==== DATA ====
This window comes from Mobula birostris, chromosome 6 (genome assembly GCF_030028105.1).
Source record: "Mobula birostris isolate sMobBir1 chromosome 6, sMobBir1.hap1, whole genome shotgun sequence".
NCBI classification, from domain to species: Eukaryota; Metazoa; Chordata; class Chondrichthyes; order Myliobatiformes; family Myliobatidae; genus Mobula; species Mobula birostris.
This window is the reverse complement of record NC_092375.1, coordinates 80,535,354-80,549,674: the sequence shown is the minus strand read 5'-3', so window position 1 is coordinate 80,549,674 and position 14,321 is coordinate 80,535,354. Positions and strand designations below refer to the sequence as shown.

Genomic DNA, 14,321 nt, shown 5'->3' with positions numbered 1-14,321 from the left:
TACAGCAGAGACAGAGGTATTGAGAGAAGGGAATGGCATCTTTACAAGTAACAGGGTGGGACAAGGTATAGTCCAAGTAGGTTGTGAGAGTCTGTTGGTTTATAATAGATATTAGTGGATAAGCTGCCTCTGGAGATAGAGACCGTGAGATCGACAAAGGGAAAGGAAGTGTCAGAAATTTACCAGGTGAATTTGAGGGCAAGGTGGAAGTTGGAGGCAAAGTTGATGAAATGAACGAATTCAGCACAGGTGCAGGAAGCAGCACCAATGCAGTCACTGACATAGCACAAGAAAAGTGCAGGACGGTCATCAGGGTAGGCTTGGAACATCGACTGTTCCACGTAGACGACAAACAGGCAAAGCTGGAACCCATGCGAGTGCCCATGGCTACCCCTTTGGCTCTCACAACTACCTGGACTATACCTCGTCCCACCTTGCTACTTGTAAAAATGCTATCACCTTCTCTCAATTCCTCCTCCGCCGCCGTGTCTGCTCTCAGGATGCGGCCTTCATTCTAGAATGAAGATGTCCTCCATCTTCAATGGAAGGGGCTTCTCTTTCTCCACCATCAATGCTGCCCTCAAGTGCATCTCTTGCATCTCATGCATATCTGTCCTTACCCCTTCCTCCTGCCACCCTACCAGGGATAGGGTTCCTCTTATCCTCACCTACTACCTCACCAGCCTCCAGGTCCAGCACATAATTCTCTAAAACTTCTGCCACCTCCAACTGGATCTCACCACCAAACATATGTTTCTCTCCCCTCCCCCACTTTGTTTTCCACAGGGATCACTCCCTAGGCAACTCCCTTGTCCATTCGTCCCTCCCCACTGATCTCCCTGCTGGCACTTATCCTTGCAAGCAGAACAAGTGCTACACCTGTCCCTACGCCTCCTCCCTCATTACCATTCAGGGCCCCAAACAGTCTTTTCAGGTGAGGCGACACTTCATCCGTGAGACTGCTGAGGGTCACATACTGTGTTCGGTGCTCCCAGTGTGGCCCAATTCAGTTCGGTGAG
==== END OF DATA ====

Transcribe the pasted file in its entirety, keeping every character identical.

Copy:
This window comes from Mobula birostris, chromosome 6 (genome assembly GCF_030028105.1).
Source record: "Mobula birostris isolate sMobBir1 chromosome 6, sMobBir1.hap1, whole genome shotgun sequence".
NCBI classification, from domain to species: Eukaryota; Metazoa; Chordata; class Chondrichthyes; order Myliobatiformes; family Myliobatidae; genus Mobula; species Mobula birostris.
This window is the reverse complement of record NC_092375.1, coordinates 80,535,354-80,549,674: the sequence shown is the minus strand read 5'-3', so window position 1 is coordinate 80,549,674 and position 14,321 is coordinate 80,535,354. Positions and strand designations below refer to the sequence as shown.

Genomic DNA, 14,321 nt, shown 5'->3' with positions numbered 1-14,321 from the left:
TACAGCAGAGACAGAGGTATTGAGAGAAGGGAATGGCATCTTTACAAGTAACAGGGTGGGACAAGGTATAGTCCAAGTAGGTTGTGAGAGTCTGTTGGTTTATAATAGATATTAGTGGATAAGCTGCCTCTGGAGATAGAGACCGTGAGATCGACAAAGGGAAAGGAAGTGTCAGAAATTTACCAGGTGAATTTGAGGGCAAGGTGGAAGTTGGAGGCAAAGTTGATGAAATGAACGAATTCAGCACAGGTGCAGGAAGCAGCACCAATGCAGTCACTGACATAGCACAAGAAAAGTGCAGGACGGTCATCAGGGTAGGCTTGGAACATCGACTGTTCCACGTAGACGACAAACAGGCAAAGCTGGAACCCATGCGAGTGCCCATGGCTACCCCTTTGGCTCTCACAACTACCTGGACTATACCTCGTCCCACCTTGCTACTTGTAAAAATGCTATCACCTTCTCTCAATTCCTCCTCCGCCGCCGTGTCTGCTCTCAGGATGCGGCCTTCATTCTAGAATGAAGATGTCCTCCATCTTCAATGGAAGGGGCTTCTCTTTCTCCACCATCAATGCTGCCCTCAAGTGCATCTCTTGCATCTCATGCATATCTGTCCTTACCCCTTCCTCCTGCCACCCTACCAGGGATAGGGTTCCTCTTATCCTCACCTACTACCTCACCAGCCTCCAGGTCCAGCACATAATTCTCTAAAACTTCTGCCACCTCCAACTGGATCTCACCACCAAACATATGTTTCTCTCCCCTCCCCCACTTTGTTTTCCACAGGGATCACTCCCTAGGCAACTCCCTTGTCCATTCGTCCCTCCCCACTGATCTCCCTGCTGGCACTTATCCTTGCAAGCAGAACAAGTGCTACACCTGTCCCTACGCCTCCTCCCTCATTACCATTCAGGGCCCCAAACAGTCTTTTCAGGTGAGGCGACACTTCATCCGTGAGACTGCTGAGGGTCACATACTGTGTTCGGTGCTCCCAGTGTGGCCCAATTCAGTTCGGTGAG